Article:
Archive for 2016

Getting from A to B: Cognitive Scale Infusion

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Austin-based cognitive platform startup Cognitive Scale announced that it had closed a $21.8 Series B round of funding lead by Intel Capital and Norwest Venture Partners. See more details:

http://www.bizjournals.com/austin/news/2016/08/02/austin-big-data-software-maker-rakes-in-21-8m.html

Founded in 2013 and launched in 2014 by Manoj Saxena and Matt Sanchez, former IBM Watson executives, the company had significant early support from Saxena’s The Entrepreneurs’ Fund. The new round is another indicator that the venture community is beginning to look at cognitive as a maturing opportunity. Most cognitive and ...

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Today’s Machine Relationships: Who Do You Trust to Drive the Car?

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Writing for the Harvard Business Review, Walter Frick takes a look at the complex issues involved in the technology and the emotional elements of “self-driving” cars.

Frick’s evaluation starts with the recent fatal Florida crash between a Tesla “driven” by an auto-pilot enthusiast and a commercial semi-trailer truck. In trying to understand and explain this crash, his questions rightly center on a threshold factor for cognitive systems: trust. “The causes of these crashes are uncertain, but they have added urgency to ...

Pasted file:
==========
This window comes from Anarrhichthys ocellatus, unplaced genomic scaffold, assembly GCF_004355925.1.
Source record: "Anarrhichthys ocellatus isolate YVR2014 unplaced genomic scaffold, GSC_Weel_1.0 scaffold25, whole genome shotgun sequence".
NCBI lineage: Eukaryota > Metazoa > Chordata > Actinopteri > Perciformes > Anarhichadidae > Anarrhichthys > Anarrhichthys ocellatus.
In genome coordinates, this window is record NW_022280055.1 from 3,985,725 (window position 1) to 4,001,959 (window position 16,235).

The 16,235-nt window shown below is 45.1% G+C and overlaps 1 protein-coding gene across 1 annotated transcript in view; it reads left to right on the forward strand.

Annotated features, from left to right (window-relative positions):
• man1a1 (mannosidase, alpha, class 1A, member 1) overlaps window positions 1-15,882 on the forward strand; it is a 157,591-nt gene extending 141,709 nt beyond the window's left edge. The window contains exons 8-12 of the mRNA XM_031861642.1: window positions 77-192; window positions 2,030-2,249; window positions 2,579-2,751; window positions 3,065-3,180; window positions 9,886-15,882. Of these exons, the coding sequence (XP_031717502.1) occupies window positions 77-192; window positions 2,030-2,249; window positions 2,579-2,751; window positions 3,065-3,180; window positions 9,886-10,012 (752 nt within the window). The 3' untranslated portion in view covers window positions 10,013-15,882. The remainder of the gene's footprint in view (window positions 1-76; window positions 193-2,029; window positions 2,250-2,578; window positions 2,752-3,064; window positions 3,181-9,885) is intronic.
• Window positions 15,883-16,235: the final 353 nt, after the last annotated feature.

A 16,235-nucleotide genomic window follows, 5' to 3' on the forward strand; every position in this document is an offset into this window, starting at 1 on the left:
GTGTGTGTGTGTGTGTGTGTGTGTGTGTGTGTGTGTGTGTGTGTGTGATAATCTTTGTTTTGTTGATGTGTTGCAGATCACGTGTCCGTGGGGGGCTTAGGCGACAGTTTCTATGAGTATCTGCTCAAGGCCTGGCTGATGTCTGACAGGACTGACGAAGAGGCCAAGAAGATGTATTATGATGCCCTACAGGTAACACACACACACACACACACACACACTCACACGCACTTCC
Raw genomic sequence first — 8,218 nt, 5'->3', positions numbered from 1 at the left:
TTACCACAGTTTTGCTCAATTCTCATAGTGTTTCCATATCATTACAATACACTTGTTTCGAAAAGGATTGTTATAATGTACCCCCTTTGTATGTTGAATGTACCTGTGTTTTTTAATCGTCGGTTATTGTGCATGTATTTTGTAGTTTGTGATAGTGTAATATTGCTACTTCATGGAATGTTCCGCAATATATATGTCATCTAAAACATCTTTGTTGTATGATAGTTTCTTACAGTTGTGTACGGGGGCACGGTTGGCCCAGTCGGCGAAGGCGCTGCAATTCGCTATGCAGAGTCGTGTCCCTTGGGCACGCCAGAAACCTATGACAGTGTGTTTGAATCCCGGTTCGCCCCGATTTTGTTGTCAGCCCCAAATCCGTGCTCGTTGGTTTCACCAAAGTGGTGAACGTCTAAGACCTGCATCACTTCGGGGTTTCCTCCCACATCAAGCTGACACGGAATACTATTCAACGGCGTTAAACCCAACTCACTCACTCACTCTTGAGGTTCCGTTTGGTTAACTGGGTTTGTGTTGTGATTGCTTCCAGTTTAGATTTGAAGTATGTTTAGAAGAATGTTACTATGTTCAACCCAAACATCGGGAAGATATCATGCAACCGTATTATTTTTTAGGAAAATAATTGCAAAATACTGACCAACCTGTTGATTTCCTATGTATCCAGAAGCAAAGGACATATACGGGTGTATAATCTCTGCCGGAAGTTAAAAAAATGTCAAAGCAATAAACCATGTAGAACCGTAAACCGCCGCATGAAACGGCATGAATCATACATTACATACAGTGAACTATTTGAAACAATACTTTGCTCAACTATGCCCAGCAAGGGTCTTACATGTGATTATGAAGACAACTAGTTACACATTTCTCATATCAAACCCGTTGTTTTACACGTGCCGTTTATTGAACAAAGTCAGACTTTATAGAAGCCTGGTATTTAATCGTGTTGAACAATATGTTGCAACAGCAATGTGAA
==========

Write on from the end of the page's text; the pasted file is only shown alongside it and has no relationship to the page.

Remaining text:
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Google DeepMind To Scan Eyeballs

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Google has reached an agreement to partner with Moorfields Eye Hospital in London on a project to use Google’s machine learning to try to discover paths to early detection of eye problems from diabetes sufferers and from the onset of macular degeneration in aging populations.

Google’s health unit will use deep learning to assess over one million anonymized hi-res 3-D eye scans with the goal of becoming able to automatically diagnose vision problems in hi-risk groups. The hope is that ...

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CEO Roundup — Views On AI from 5 Top Tech Execs

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Business Insider offers a capsule summary of the current views on AI held by five of the most influential executives in technology: Eric Schmidt of Google, Elon Musk of Tesla & Space X, Satya Nadella of Microsoft, Mark Zuckerberg of Facebook, and Jeff Bezos of Amazon.

On malicious AI, with the exception of Musk, they trend non-alarmist. On near-term and medium-term opportunities, they are cautiously optimistic.

Satya Nadella, in particular, has a recent nuanced view articulated in Slate.

The bottom line is that ...

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Required reading: Only Humans May Apply

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I’ve been reading Only Humans May Apply, a new book by Tom Davenport and Julia Kirby.  This witty, well-researched and highly readable book makes a case for cognitive computing as augmentation for humans, rather than as a replacement for them through job automation.  Although it cites plenty of scary numbers about jobs that will be lost, that’s just a springboard for presenting five strategies for surviving the evolution to the cognitive computing era.  Each strategy forces you to consider what ...